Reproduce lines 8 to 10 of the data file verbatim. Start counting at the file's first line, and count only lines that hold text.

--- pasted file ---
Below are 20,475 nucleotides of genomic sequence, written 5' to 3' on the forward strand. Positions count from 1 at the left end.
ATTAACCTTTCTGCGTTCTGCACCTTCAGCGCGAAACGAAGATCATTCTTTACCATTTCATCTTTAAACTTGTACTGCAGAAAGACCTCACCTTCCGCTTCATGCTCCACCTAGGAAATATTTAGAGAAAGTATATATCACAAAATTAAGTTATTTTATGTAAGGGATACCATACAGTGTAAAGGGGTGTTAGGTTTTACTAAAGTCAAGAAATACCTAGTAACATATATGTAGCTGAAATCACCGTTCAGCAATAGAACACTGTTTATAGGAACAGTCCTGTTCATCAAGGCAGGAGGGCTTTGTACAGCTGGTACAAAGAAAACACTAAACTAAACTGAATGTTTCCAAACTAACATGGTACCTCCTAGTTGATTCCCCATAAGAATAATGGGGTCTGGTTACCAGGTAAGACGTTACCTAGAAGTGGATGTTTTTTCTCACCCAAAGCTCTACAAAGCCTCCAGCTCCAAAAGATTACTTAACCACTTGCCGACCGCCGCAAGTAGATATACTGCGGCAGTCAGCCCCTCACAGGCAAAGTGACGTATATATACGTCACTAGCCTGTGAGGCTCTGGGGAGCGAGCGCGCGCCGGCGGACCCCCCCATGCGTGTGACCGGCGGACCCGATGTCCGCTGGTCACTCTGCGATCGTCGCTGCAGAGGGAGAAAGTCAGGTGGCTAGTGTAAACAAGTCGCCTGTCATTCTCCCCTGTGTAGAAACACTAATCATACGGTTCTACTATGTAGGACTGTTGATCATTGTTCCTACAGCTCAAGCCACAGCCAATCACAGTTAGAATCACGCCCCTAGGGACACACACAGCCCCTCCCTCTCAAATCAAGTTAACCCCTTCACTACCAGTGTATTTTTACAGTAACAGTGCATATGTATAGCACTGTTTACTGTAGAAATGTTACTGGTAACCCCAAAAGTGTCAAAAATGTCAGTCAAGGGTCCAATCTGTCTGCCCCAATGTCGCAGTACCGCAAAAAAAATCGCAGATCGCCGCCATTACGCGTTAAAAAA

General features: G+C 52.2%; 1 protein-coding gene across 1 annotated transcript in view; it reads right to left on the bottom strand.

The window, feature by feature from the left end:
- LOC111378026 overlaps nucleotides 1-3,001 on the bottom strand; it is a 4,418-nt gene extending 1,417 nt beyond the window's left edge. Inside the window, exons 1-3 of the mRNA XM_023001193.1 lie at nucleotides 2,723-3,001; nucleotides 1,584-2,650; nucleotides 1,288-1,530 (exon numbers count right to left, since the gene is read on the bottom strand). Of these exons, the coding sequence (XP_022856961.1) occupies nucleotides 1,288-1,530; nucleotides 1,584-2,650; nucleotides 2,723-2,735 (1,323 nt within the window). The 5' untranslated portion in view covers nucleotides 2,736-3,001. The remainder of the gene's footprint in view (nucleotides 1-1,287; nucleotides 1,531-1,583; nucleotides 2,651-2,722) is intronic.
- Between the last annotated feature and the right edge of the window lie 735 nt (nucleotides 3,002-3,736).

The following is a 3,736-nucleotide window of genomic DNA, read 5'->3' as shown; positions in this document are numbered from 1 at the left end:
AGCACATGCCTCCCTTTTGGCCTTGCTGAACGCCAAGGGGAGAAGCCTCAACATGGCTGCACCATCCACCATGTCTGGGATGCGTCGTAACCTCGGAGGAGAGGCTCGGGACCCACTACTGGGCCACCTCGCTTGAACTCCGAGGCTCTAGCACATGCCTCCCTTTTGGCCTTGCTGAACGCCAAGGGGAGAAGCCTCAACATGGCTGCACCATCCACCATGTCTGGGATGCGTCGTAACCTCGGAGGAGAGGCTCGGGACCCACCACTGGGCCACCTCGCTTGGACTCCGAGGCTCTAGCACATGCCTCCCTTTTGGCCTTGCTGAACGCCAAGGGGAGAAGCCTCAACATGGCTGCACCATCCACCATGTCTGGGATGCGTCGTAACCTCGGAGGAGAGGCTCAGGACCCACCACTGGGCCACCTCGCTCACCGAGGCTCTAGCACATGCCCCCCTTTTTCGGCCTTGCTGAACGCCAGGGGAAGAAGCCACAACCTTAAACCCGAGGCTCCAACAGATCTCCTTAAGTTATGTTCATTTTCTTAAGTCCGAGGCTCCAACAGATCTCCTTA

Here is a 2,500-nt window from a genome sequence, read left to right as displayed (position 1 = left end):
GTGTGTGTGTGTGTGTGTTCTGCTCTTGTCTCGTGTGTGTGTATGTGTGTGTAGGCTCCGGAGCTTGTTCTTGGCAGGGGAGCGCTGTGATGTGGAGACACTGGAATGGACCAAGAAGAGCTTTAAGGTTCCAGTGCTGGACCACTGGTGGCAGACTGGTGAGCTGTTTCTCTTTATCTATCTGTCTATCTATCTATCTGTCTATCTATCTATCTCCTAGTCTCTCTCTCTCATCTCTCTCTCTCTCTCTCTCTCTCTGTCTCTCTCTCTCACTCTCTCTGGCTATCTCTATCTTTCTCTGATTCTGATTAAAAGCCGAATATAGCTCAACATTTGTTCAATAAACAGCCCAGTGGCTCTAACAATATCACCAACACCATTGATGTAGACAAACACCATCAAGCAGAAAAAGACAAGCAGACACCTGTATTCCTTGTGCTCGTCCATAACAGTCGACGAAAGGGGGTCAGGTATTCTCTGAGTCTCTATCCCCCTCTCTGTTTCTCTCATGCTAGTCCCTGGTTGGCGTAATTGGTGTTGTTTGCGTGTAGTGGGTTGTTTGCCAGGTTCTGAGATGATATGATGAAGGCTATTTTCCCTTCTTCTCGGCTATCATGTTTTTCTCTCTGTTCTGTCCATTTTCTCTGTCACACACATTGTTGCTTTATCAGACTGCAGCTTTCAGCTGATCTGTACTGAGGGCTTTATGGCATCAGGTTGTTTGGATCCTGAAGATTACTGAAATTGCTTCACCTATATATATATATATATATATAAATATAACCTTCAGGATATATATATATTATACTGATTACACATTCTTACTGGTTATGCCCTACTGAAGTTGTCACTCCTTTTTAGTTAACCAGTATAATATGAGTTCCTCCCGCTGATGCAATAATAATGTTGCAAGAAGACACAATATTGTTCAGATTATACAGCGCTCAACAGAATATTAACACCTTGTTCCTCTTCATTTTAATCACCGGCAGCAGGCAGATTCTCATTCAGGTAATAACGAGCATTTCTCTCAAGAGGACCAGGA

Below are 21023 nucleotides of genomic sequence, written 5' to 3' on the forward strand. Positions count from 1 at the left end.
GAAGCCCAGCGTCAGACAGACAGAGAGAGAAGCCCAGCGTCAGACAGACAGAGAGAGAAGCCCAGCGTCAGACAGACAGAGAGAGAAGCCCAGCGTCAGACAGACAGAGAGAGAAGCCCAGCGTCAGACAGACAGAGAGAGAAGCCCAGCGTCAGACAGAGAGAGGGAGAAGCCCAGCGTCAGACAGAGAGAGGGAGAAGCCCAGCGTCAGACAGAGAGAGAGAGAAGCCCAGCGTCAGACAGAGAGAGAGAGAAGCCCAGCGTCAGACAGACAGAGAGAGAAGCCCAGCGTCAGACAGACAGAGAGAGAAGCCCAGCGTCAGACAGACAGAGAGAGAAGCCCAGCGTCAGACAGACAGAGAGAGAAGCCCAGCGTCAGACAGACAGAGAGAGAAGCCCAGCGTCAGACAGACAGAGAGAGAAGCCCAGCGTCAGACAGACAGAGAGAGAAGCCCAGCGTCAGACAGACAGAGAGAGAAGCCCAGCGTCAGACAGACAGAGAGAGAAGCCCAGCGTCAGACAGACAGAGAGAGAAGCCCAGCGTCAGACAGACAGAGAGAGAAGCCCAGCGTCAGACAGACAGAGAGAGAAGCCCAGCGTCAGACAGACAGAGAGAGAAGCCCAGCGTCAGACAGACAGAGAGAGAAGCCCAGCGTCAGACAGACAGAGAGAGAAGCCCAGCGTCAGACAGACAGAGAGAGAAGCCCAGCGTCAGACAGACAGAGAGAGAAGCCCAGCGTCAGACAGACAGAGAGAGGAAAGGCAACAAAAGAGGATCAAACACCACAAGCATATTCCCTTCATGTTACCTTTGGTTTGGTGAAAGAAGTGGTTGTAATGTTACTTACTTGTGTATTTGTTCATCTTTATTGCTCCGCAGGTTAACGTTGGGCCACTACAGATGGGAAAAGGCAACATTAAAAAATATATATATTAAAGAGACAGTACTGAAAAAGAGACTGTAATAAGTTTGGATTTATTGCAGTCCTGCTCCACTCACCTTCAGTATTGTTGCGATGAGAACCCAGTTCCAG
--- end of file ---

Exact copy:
AGCACATGCCTCCCTTTTGGCCTTGCTGAACGCCAAGGGGAGAAGCCTCAACATGGCTGCACCATCCACCATGTCTGGGATGCGTCGTAACCTCGGAGGAGAGGCTCGGGACCCACTACTGGGCCACCTCGCTTGAACTCCGAGGCTCTAGCACATGCCTCCCTTTTGGCCTTGCTGAACGCCAAGGGGAGAAGCCTCAACATGGCTGCACCATCCACCATGTCTGGGATGCGTCGTAACCTCGGAGGAGAGGCTCGGGACCCACCACTGGGCCACCTCGCTTGGACTCCGAGGCTCTAGCACATGCCTCCCTTTTGGCCTTGCTGAACGCCAAGGGGAGAAGCCTCAACATGGCTGCACCATCCACCATGTCTGGGATGCGTCGTAACCTCGGAGGAGAGGCTCAGGACCCACCACTGGGCCACCTCGCTCACCGAGGCTCTAGCACATGCCCCCCTTTTTCGGCCTTGCTGAACGCCAGGGGAAGAAGCCACAACCTTAAACCCGAGGCTCCAACAGATCTCCTTAAGTTATGTTCATTTTCTTAAGTCCGAGGCTCCAACAGATCTCCTTA

Here is a 2,500-nt window from a genome sequence, read left to right as displayed (position 1 = left end):
GTGTGTGTGTGTGTGTGTTCTGCTCTTGTCTCGTGTGTGTGTATGTGTGTGTAGGCTCCGGAGCTTGTTCTTGGCAGGGGAGCGCTGTGATGTGGAGACACTGGAATGGACCAAGAAGAGCTTTAAGGTTCCAGTGCTGGACCACTGGTGGCAGACTGGTGAGCTGTTTCTCTTTATCTATCTGTCTATCTATCTATCTGTCTATCTATCTATCTCCTAGTCTCTCTCTCTCATCTCTCTCTCTCTCTCTCTCTCTCTGTCTCTCTCTCTCACTCTCTCTGGCTATCTCTATCTTTCTCTGATTCTGATTAAAAGCCGAATATAGCTCAACATTTGTTCAATAAACAGCCCAGTGGCTCTAACAATATCACCAACACCATTGATGTAGACAAACACCATCAAGCAGAAAAAGACAAGCAGACACCTGTATTCCTTGTGCTCGTCCATAACAGTCGACGAAAGGGGGTCAGGTATTCTCTGAGTCTCTATCCCCCTCTCTGTTTCTCTCATGCTAGTCCCTGGTTGGCGTAATTGGTGTTGTTTGCGTGTAGTGGGTTGTTTGCCAGGTTCTGAGATGATATGATGAAGGCTATTTTCCCTTCTTCTCGGCTATCATGTTTTTCTCTCTGTTCTGTCCATTTTCTCTGTCACACACATTGTTGCTTTATCAGACTGCAGCTTTCAGCTGATCTGTACTGAGGGCTTTATGGCATCAGGTTGTTTGGATCCTGAAGATTACTGAAATTGCTTCACCTATATATATATATATATATATAAATATAACCTTCAGGATATATATATATTATACTGATTACACATTCTTACTGGTTATGCCCTACTGAAGTTGTCACTCCTTTTTAGTTAACCAGTATAATATGAGTTCCTCCCGCTGATGCAATAATAATGTTGCAAGAAGACACAATATTGTTCAGATTATACAGCGCTCAACAGAATATTAACACCTTGTTCCTCTTCATTTTAATCACCGGCAGCAGGCAGATTCTCATTCAGGTAATAACGAGCATTTCTCTCAAGAGGACCAGGA